Whitehorse Daily Star

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Mr. & Mrs. James Smith

Commissioner Jimmy Smith

A 47-year-old businessman and northern of 26 years’ residence, Jimmy Smith was named Commissioner of the Yukon Territory Friday afternoon by Northern Affairs Minister Arthur Laing.

By Whitehorse Star on October 17, 1966

A 47-year-old businessman and northern of 26 years’ residence, Jimmy Smith was named Commissioner of the Yukon Territory Friday afternoon by Northern Affairs Minister Arthur Laing.

The announcement was made before a crowd of Yukon citizens gathered in the ballroom of the Whitehorse Inn at the invitation of the Minister, for a “coffee party at which an announcement of importance is to be made.”

Since Gordon R. Cameron announced his plan to resign as of the end of May 1966, in December last year, there has been speculation regarding his successor. The position was vacant five months after Mr. Cameron’s retirement and speculation had died down considerably until last week, when it was learned that Mr. Laing was flying north Friday to end the suspense.

Then the guessing game began again. On Thursday, The Whitehorse Star ran three rows of pictures of possible (and some improbably) candidates for the job, with the headline “Guess Who?” One of the pictures was of James Smith, General Manager of Tourist Services Limited at Whitehorse, a position he has held since 1947.

Jim Smith has served two terms as president of the Whitehorse Chamber of Commerce, two years as city alderman and three years as a member of the Yukon Territorial Council. He is currently chairman of the Whitehorse Metropolitan Area Advisory Council.

Born in New Westminster, B.C. and educated at Burnaby, he came to northern B.C. in 1940 where he met and married the former Dorothy Matson of Atlin. The couple have two children, Marilyn, 13 and Eric 11. Until recently, his duties included operation of the city’s largest hotel, the Whitehorse Inn, which as now been leased to others interested.

Tourists Services combines a modern supermarket, motel and restaurant, cocktail lounge, with wholesale grocery business, and the departments under Mr. Smith’s control handled a volume of business totaling three to four million dollars annually.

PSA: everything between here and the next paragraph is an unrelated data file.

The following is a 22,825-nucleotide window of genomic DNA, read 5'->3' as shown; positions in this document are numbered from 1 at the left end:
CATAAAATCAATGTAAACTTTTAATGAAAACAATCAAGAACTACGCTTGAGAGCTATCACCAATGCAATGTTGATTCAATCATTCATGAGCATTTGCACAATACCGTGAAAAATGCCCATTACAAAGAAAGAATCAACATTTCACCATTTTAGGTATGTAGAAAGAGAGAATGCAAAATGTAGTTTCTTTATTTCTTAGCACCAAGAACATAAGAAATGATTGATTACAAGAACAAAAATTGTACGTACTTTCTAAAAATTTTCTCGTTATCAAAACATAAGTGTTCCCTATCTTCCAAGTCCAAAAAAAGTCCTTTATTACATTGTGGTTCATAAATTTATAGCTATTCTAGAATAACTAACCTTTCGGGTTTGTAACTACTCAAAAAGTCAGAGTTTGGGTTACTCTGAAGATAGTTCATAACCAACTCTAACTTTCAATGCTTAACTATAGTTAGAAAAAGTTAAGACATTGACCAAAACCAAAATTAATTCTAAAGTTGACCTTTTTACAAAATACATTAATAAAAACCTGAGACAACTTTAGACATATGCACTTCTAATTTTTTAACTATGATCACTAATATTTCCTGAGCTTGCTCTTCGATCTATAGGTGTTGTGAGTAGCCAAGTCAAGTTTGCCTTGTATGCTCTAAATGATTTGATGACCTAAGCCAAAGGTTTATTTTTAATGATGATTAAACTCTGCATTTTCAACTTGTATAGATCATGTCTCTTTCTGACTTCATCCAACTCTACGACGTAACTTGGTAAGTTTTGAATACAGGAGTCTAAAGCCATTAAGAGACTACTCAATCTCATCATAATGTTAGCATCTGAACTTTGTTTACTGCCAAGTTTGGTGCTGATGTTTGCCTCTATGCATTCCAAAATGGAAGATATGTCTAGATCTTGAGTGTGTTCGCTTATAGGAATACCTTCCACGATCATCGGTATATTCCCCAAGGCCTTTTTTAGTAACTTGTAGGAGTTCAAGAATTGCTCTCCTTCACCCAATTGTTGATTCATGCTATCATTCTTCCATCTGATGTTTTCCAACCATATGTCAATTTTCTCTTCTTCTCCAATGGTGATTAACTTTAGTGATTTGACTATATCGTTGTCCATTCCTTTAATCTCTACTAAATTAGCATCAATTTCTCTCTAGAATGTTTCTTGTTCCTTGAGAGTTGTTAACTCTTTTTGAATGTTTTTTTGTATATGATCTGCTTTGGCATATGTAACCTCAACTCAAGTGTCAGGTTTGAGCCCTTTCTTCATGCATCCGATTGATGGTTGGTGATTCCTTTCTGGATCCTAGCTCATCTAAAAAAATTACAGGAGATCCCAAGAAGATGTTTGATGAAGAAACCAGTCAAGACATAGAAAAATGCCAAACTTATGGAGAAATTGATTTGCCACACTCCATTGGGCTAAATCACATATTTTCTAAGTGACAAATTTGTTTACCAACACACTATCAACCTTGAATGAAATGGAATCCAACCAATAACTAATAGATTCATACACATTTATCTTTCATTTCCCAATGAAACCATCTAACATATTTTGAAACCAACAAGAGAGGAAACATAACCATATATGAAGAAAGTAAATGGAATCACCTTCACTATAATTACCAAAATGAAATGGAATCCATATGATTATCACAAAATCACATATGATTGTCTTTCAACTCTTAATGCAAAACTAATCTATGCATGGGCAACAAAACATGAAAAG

In 1959, Mr. Smith attended a course in Business Administration of the Banff School of Advanced Management, and recently traveled to the Orient with a special charter arranged by other executives who had met during the course.

After announcing the name of the new Commissioner, Mr. Laing told his audience “I think Mr. Smith has a considerable number of qualifications for this job. He’s a Yukoner, and before that a northerner, he’s had a great deal of experience under conditions which were not as easy as in southern Canada. We want his outstanding business experience, and his organizing capacity. His relationship between the administration of the Yukon; the Yukon Council and my department is one of those unusually half-way houses towards independence, but in our British system with its fantastic capacity for developing democracy, it will work out. It is an unusual responsibility for a man to have.

“Mr. Smith will find some changes from his former life. Public life is different from private business ... you have to serve people and meet a wide range of complexities, try to do your best. Good judgement and the advice and ideas of those around you must be combined with the interests and institutions of our complex society.

“I want the closest possible relationship between his and the elected council of the Yukon. We are striving for identically the same things, to bring this area into some degree of self-government as soon as possible.

“The territory, in relation to the taxpayers of Canada, is a deficit area. We send several dollars into his area in relation to the tax dollar collected in the Yukon. Nothing to be ashamed of, our country built itself that way. Because we are a resource-oriented country, the brightest sky lies west of Winnipeg. There may be economic clouds in Canada’s sky at present but we’ve also got a great deal of sunshine.

“We can work progressively and soundly and with goodwill towards the development of an independent economy ... Toward being a province, and make a great deal of progress in the next few years.

“At no time since the turn of the century has the economic outlook been as bright as today for this area. You are attracting a great deal of attention. More and more Canadians are convinced that his part of the Cordilera is the richest part of Canada; more and more companies in searching for your riches.

Mr. Laing gave the new Commissioner the advise received from his old friend “Duff” Patullo, at 84, when the former Premier of B.C. told him: “There comes a time when you take advice from all people, but in the last analysis, you have to go home and think deeply and remember what your mother told you.”

For more Yukon history, purchase the three editions of history totalling over 300 pages and covering 100 years of stories reported in the Whitehorse Star from 1900 up to 2000. $3.00 per copy (shipping not included) To order e-mail: circulation@whitehorsestar.com

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